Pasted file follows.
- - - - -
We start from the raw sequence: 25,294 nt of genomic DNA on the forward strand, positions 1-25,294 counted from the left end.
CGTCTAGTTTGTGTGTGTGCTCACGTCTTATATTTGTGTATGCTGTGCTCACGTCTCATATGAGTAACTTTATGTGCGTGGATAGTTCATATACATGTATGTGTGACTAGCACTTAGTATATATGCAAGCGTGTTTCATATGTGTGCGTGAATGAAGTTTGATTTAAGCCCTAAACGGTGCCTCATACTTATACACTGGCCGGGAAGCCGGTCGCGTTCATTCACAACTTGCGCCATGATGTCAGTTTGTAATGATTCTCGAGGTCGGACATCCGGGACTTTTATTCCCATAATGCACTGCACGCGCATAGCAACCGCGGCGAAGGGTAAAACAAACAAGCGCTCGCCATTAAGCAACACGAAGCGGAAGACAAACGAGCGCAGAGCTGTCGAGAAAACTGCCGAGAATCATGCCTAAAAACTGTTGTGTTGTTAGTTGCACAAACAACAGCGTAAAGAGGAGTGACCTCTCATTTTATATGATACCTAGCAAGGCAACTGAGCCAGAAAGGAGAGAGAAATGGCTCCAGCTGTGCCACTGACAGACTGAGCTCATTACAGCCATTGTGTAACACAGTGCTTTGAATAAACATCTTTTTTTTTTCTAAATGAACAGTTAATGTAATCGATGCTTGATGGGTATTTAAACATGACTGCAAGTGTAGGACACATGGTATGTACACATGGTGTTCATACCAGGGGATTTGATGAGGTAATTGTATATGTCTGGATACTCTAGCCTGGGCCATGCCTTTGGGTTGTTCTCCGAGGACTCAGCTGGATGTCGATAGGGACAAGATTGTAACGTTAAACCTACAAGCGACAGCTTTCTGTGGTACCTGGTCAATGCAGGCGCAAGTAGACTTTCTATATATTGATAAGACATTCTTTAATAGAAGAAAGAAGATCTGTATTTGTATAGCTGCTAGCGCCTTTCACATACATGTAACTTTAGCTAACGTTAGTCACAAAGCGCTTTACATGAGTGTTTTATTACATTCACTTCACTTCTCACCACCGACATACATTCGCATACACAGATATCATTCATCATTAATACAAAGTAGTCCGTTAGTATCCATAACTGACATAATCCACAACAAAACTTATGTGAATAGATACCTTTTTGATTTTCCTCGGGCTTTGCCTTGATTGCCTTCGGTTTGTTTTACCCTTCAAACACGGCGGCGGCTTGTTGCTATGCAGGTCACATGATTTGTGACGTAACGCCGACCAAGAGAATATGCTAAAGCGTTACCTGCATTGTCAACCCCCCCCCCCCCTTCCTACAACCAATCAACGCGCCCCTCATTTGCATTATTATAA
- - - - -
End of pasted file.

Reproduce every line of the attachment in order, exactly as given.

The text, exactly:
We start from the raw sequence: 25,294 nt of genomic DNA on the forward strand, positions 1-25,294 counted from the left end.
CGTCTAGTTTGTGTGTGTGCTCACGTCTTATATTTGTGTATGCTGTGCTCACGTCTCATATGAGTAACTTTATGTGCGTGGATAGTTCATATACATGTATGTGTGACTAGCACTTAGTATATATGCAAGCGTGTTTCATATGTGTGCGTGAATGAAGTTTGATTTAAGCCCTAAACGGTGCCTCATACTTATACACTGGCCGGGAAGCCGGTCGCGTTCATTCACAACTTGCGCCATGATGTCAGTTTGTAATGATTCTCGAGGTCGGACATCCGGGACTTTTATTCCCATAATGCACTGCACGCGCATAGCAACCGCGGCGAAGGGTAAAACAAACAAGCGCTCGCCATTAAGCAACACGAAGCGGAAGACAAACGAGCGCAGAGCTGTCGAGAAAACTGCCGAGAATCATGCCTAAAAACTGTTGTGTTGTTAGTTGCACAAACAACAGCGTAAAGAGGAGTGACCTCTCATTTTATATGATACCTAGCAAGGCAACTGAGCCAGAAAGGAGAGAGAAATGGCTCCAGCTGTGCCACTGACAGACTGAGCTCATTACAGCCATTGTGTAACACAGTGCTTTGAATAAACATCTTTTTTTTTTCTAAATGAACAGTTAATGTAATCGATGCTTGATGGGTATTTAAACATGACTGCAAGTGTAGGACACATGGTATGTACACATGGTGTTCATACCAGGGGATTTGATGAGGTAATTGTATATGTCTGGATACTCTAGCCTGGGCCATGCCTTTGGGTTGTTCTCCGAGGACTCAGCTGGATGTCGATAGGGACAAGATTGTAACGTTAAACCTACAAGCGACAGCTTTCTGTGGTACCTGGTCAATGCAGGCGCAAGTAGACTTTCTATATATTGATAAGACATTCTTTAATAGAAGAAAGAAGATCTGTATTTGTATAGCTGCTAGCGCCTTTCACATACATGTAACTTTAGCTAACGTTAGTCACAAAGCGCTTTACATGAGTGTTTTATTACATTCACTTCACTTCTCACCACCGACATACATTCGCATACACAGATATCATTCATCATTAATACAAAGTAGTCCGTTAGTATCCATAACTGACATAATCCACAACAAAACTTATGTGAATAGATACCTTTTTGATTTTCCTCGGGCTTTGCCTTGATTGCCTTCGGTTTGTTTTACCCTTCAAACACGGCGGCGGCTTGTTGCTATGCAGGTCACATGATTTGTGACGTAACGCCGACCAAGAGAATATGCTAAAGCGTTACCTGCATTGTCAACCCCCCCCCCCCCTTCCTACAACCAATCAACGCGCCCCTCATTTGCATTATTATAA